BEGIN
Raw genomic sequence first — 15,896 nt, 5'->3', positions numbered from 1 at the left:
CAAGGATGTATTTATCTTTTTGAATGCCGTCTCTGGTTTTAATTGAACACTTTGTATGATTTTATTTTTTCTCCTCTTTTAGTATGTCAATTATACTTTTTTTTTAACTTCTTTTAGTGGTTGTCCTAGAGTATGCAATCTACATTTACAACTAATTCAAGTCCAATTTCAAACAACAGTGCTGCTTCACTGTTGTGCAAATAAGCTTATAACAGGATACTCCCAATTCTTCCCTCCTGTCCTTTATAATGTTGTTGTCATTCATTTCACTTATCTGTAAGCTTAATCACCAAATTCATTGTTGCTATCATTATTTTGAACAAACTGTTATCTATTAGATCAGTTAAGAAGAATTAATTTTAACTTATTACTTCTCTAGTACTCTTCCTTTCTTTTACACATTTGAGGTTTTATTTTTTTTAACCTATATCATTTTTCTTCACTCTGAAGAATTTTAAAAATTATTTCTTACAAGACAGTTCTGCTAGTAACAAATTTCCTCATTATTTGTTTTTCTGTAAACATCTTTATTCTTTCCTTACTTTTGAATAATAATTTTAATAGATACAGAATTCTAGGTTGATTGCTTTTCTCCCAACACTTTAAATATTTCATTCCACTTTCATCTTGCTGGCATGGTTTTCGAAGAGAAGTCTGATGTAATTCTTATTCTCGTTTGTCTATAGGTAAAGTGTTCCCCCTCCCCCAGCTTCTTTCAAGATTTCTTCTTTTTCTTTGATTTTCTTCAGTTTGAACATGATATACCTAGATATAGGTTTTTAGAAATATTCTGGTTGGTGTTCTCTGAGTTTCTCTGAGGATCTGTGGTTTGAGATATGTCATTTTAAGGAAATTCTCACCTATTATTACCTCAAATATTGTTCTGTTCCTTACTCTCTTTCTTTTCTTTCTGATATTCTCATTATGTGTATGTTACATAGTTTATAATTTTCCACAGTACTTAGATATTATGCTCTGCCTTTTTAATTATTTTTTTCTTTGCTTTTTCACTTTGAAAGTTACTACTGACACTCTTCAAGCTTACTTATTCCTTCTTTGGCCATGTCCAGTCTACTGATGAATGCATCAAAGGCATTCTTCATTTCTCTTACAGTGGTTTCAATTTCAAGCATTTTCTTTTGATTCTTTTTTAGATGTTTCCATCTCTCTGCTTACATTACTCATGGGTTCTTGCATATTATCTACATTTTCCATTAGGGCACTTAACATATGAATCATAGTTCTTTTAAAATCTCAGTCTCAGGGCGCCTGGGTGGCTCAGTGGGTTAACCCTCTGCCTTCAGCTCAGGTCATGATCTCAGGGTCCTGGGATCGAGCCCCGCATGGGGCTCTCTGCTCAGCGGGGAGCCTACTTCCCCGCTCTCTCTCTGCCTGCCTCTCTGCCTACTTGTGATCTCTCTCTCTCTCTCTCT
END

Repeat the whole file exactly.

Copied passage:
Raw genomic sequence first — 15,896 nt, 5'->3', positions numbered from 1 at the left:
CAAGGATGTATTTATCTTTTTGAATGCCGTCTCTGGTTTTAATTGAACACTTTGTATGATTTTATTTTTTCTCCTCTTTTAGTATGTCAATTATACTTTTTTTTTAACTTCTTTTAGTGGTTGTCCTAGAGTATGCAATCTACATTTACAACTAATTCAAGTCCAATTTCAAACAACAGTGCTGCTTCACTGTTGTGCAAATAAGCTTATAACAGGATACTCCCAATTCTTCCCTCCTGTCCTTTATAATGTTGTTGTCATTCATTTCACTTATCTGTAAGCTTAATCACCAAATTCATTGTTGCTATCATTATTTTGAACAAACTGTTATCTATTAGATCAGTTAAGAAGAATTAATTTTAACTTATTACTTCTCTAGTACTCTTCCTTTCTTTTACACATTTGAGGTTTTATTTTTTTTAACCTATATCATTTTTCTTCACTCTGAAGAATTTTAAAAATTATTTCTTACAAGACAGTTCTGCTAGTAACAAATTTCCTCATTATTTGTTTTTCTGTAAACATCTTTATTCTTTCCTTACTTTTGAATAATAATTTTAATAGATACAGAATTCTAGGTTGATTGCTTTTCTCCCAACACTTTAAATATTTCATTCCACTTTCATCTTGCTGGCATGGTTTTCGAAGAGAAGTCTGATGTAATTCTTATTCTCGTTTGTCTATAGGTAAAGTGTTCCCCCTCCCCCAGCTTCTTTCAAGATTTCTTCTTTTTCTTTGATTTTCTTCAGTTTGAACATGATATACCTAGATATAGGTTTTTAGAAATATTCTGGTTGGTGTTCTCTGAGTTTCTCTGAGGATCTGTGGTTTGAGATATGTCATTTTAAGGAAATTCTCACCTATTATTACCTCAAATATTGTTCTGTTCCTTACTCTCTTTCTTTTCTTTCTGATATTCTCATTATGTGTATGTTACATAGTTTATAATTTTCCACAGTACTTAGATATTATGCTCTGCCTTTTTAATTATTTTTTTCTTTGCTTTTTCACTTTGAAAGTTACTACTGACACTCTTCAAGCTTACTTATTCCTTCTTTGGCCATGTCCAGTCTACTGATGAATGCATCAAAGGCATTCTTCATTTCTCTTACAGTGGTTTCAATTTCAAGCATTTTCTTTTGATTCTTTTTTAGATGTTTCCATCTCTCTGCTTACATTACTCATGGGTTCTTGCATATTATCTACATTTTCCATTAGGGCACTTAACATATGAATCATAGTTCTTTTAAAATCTCAGTCTCAGGGCGCCTGGGTGGCTCAGTGGGTTAACCCTCTGCCTTCAGCTCAGGTCATGATCTCAGGGTCCTGGGATCGAGCCCCGCATGGGGCTCTCTGCTCAGCGGGGAGCCTACTTCCCCGCTCTCTCTCTGCCTGCCTCTCTGCCTACTTGTGATCTCTCTCTCTCTCTCTCT